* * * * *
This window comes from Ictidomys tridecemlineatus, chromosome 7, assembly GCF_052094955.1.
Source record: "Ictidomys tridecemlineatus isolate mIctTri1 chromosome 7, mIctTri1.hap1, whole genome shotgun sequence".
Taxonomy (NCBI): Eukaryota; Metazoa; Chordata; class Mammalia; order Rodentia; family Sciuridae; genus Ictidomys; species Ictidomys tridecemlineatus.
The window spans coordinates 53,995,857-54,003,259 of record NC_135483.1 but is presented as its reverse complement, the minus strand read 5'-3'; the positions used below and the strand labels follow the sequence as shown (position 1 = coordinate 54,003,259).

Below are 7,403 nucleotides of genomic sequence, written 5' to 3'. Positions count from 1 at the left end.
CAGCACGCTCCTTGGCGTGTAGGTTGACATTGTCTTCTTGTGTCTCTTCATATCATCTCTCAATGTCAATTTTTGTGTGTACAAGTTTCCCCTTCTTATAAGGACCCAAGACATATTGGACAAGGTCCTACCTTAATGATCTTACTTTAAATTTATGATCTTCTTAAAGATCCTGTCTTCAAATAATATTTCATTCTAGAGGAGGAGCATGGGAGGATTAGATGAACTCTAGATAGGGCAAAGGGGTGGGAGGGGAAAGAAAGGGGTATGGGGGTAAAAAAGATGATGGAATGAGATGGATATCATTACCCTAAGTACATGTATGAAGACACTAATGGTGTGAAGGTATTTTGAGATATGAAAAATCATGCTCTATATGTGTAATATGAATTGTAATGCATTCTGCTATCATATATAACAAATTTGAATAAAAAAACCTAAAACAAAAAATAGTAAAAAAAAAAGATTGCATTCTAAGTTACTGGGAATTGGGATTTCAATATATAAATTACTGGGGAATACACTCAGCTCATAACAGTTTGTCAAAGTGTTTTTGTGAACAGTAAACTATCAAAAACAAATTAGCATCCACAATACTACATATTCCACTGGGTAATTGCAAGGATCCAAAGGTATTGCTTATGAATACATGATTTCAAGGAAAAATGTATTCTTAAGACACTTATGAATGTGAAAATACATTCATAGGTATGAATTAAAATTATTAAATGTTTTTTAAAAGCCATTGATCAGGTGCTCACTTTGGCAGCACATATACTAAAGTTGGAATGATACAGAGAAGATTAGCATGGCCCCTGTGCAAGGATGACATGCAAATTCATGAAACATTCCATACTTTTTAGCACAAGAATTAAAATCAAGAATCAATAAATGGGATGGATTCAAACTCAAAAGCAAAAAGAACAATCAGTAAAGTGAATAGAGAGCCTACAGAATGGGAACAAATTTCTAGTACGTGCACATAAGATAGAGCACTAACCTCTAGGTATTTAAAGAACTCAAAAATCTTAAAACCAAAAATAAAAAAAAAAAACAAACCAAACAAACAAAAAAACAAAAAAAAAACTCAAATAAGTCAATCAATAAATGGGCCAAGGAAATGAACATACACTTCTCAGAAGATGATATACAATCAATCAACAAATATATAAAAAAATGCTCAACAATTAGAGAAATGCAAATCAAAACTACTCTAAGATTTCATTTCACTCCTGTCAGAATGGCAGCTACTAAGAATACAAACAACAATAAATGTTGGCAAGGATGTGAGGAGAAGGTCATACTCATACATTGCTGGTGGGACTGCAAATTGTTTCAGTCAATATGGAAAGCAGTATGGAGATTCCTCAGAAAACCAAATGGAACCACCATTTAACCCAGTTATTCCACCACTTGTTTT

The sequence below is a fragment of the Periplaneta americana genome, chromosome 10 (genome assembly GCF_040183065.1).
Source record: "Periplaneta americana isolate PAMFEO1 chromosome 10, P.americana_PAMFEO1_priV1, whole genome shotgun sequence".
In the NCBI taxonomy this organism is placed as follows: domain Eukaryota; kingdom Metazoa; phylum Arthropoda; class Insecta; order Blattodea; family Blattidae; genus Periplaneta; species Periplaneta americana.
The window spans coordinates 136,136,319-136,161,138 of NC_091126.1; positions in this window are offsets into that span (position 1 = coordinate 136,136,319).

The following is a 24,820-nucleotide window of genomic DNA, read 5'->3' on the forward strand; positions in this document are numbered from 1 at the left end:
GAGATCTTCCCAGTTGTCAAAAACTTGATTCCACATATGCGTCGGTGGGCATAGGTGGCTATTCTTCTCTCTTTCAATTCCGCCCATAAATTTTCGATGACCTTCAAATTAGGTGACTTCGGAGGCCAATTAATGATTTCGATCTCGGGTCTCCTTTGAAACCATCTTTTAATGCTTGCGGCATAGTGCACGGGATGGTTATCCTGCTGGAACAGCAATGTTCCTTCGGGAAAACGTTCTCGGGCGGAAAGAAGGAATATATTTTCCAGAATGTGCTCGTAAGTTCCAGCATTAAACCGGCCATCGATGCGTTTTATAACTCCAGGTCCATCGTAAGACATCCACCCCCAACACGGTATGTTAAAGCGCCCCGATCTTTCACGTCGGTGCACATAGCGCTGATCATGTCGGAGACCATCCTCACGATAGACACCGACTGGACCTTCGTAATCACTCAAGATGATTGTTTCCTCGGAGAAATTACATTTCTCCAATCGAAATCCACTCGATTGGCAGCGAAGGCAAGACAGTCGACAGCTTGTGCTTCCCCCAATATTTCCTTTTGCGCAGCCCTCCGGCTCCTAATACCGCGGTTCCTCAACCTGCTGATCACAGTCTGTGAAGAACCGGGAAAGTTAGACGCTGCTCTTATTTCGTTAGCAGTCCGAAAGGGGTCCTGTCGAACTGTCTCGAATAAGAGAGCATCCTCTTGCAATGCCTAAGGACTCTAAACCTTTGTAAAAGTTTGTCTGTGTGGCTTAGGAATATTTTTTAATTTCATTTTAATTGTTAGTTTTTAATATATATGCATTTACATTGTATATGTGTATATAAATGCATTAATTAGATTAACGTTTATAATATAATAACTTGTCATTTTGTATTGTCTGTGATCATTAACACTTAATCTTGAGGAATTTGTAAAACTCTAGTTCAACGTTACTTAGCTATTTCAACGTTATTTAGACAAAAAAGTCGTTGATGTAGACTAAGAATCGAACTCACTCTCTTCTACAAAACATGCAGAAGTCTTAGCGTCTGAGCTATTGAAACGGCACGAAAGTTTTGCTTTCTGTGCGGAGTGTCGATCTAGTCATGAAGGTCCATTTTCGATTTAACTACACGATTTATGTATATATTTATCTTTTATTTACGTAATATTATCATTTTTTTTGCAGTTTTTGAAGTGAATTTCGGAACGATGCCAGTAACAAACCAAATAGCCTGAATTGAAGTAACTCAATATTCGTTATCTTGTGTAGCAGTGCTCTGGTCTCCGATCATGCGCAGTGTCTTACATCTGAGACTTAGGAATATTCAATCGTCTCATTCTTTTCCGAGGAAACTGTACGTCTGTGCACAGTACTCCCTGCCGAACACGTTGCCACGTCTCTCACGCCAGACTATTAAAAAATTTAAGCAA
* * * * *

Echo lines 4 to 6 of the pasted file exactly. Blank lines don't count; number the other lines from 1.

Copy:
The window spans coordinates 53,995,857-54,003,259 of record NC_135483.1 but is presented as its reverse complement, the minus strand read 5'-3'; the positions used below and the strand labels follow the sequence as shown (position 1 = coordinate 54,003,259).

Below are 7,403 nucleotides of genomic sequence, written 5' to 3'. Positions count from 1 at the left end.
CAGCACGCTCCTTGGCGTGTAGGTTGACATTGTCTTCTTGTGTCTCTTCATATCATCTCTCAATGTCAATTTTTGTGTGTACAAGTTTCCCCTTCTTATAAGGACCCAAGACATATTGGACAAGGTCCTACCTTAATGATCTTACTTTAAATTTATGATCTTCTTAAAGATCCTGTCTTCAAATAATATTTCATTCTAGAGGAGGAGCATGGGAGGATTAGATGAACTCTAGATAGGGCAAAGGGGTGGGAGGGGAAAGAAAGGGGTATGGGGGTAAAAAAGATGATGGAATGAGATGGATATCATTACCCTAAGTACATGTATGAAGACACTAATGGTGTGAAGGTATTTTGAGATATGAAAAATCATGCTCTATATGTGTAATATGAATTGTAATGCATTCTGCTATCATATATAACAAATTTGAATAAAAAAACCTAAAACAAAAAATAGTAAAAAAAAAAGATTGCATTCTAAGTTACTGGGAATTGGGATTTCAATATATAAATTACTGGGGAATACACTCAGCTCATAACAGTTTGTCAAAGTGTTTTTGTGAACAGTAAACTATCAAAAACAAATTAGCATCCACAATACTACATATTCCACTGGGTAATTGCAAGGATCCAAAGGTATTGCTTATGAATACATGATTTCAAGGAAAAATGTATTCTTAAGACACTTATGAATGTGAAAATACATTCATAGGTATGAATTAAAATTATTAAATGTTTTTTAAAAGCCATTGATCAGGTGCTCACTTTGGCAGCACATATACTAAAGTTGGAATGATACAGAGAAGATTAGCATGGCCCCTGTGCAAGGATGACATGCAAATTCATGAAACATTCCATACTTTTTAGCACAAGAATTAAAATCAAGAATCAATAAATGGGATGGATTCAAACTCAAAAGCAAAAAGAACAATCAGTAAAGTGAATAGAGAGCCTACAGAATGGGAACAAATTTCTAGTACGTGCACATAAGATAGAGCACTAACCTCTAGGTATTTAAAGAACTCAAAAATCTTAAAACCAAAAATAAAAAAAAAAAACAAACCAAACAAACAAAAAAACAAAAAAAAAACTCAAATAAGTCAATCAATAAATGGGCCAAGGAAATGAACATACACTTCTCAGAAGATGATATACAATCAATCAACAAATATATAAAAAAATGCTCAACAATTAGAGAAATGCAAATCAAAACTACTCTAAGATTTCATTTCACTCCTGTCAGAATGGCAGCTACTAAGAATACAAACAACAATAAATGTTGGCAAGGATGTGAGGAGAAGGTCATACTCATACATTGCTGGTGGGACTGCAAATTGTTTCAGTCAATATGGAAAGCAGTATGGAGATTCCTCAGAAAACCAAATGGAACCACCATTTAACCCAGTTATTCCACCACTTGTTTT